Did the Auction Company Really Score these Values?


Imagine how rich we would all become selling Morgan dollars worth $50-$100 for $1000 when buyers’ premium is added to hammer price, as in the lots above. Either the auctioneer has found the most numismatically challenged onsite audience in the country, or … well, we don’t know. Do you, Proxibid?

The hammer prices above are as follows:

  • 1886 MS64 PCGS $850
  • 1901-O MS64 PCGS $850
  • 1885-O MS63 PCGS $850
  • 1885-O MS63 PCGS $650

Recent PCGS auction prices, according to CoinFacts, are as follows: 1886 MS64, $82-$129; 1901-O, $83-$108; and 1885-O, $82=$123.

You’ll note as well in the Proxibid catalog listing that each item has an auctioneer’s estimated value at hundreds of dollars more than each coin is worth: $1000-$1200 for the first three Morgans and $800-900 for the fourth, which intrigues us, in as much as both are 1885-O PCGS MS63 coins. PCGS coins are meant to trade sight unseen because of the consistency and accuracy of their grades.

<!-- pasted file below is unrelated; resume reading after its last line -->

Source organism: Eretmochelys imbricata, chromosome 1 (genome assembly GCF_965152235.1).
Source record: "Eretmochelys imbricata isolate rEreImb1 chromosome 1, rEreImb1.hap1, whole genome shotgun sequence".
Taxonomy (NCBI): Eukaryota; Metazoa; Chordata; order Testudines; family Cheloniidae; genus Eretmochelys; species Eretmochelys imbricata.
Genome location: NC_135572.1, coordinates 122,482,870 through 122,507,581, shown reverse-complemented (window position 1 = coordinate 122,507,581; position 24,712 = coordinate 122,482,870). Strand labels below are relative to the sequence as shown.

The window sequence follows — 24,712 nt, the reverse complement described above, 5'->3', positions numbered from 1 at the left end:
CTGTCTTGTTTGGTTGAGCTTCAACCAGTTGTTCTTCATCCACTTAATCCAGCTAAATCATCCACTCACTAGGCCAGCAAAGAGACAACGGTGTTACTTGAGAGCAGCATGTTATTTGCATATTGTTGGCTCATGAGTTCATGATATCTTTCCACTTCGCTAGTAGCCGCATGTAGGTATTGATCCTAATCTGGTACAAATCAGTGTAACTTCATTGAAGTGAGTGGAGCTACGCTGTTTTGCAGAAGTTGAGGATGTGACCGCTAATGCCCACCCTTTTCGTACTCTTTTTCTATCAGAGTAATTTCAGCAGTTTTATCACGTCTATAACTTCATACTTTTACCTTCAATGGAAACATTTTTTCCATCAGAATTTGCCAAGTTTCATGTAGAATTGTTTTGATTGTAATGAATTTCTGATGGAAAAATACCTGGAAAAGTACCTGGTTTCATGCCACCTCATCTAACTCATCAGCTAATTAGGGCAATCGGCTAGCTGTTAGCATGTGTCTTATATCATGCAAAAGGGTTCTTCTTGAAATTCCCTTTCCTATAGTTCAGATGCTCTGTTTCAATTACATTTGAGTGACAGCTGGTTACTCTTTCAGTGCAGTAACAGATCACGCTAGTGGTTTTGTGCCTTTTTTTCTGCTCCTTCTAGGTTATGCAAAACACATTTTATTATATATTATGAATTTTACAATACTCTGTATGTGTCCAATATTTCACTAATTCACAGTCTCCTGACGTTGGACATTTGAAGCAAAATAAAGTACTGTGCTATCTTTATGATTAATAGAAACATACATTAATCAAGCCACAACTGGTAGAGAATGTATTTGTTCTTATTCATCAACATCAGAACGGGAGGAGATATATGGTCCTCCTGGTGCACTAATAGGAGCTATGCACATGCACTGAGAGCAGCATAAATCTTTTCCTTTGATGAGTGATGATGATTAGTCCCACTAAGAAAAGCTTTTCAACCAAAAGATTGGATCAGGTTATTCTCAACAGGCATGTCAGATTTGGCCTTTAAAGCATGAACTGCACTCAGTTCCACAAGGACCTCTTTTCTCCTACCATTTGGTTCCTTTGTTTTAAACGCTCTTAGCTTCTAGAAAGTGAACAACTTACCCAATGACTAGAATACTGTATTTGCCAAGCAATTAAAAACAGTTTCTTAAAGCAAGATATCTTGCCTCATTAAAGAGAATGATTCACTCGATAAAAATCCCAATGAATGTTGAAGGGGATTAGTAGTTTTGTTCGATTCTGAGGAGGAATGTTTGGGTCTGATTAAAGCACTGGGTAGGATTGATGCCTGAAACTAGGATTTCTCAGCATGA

You’ll also note that these coins were sold “onsite,” meaning that the auction company did not have to pay Proxibid a premium.

What do you make of all this?

Proxiblog is an independent entity with no connection to the auction portal Proxibid. Our intent is to uphold basic numismatic standards as established by the American Numismatic Association and the National Auctioneer Association and to ensure a pleasurable bidding experience not only on Proxibid but also on similar portals such as iCollector and AuctionZip.


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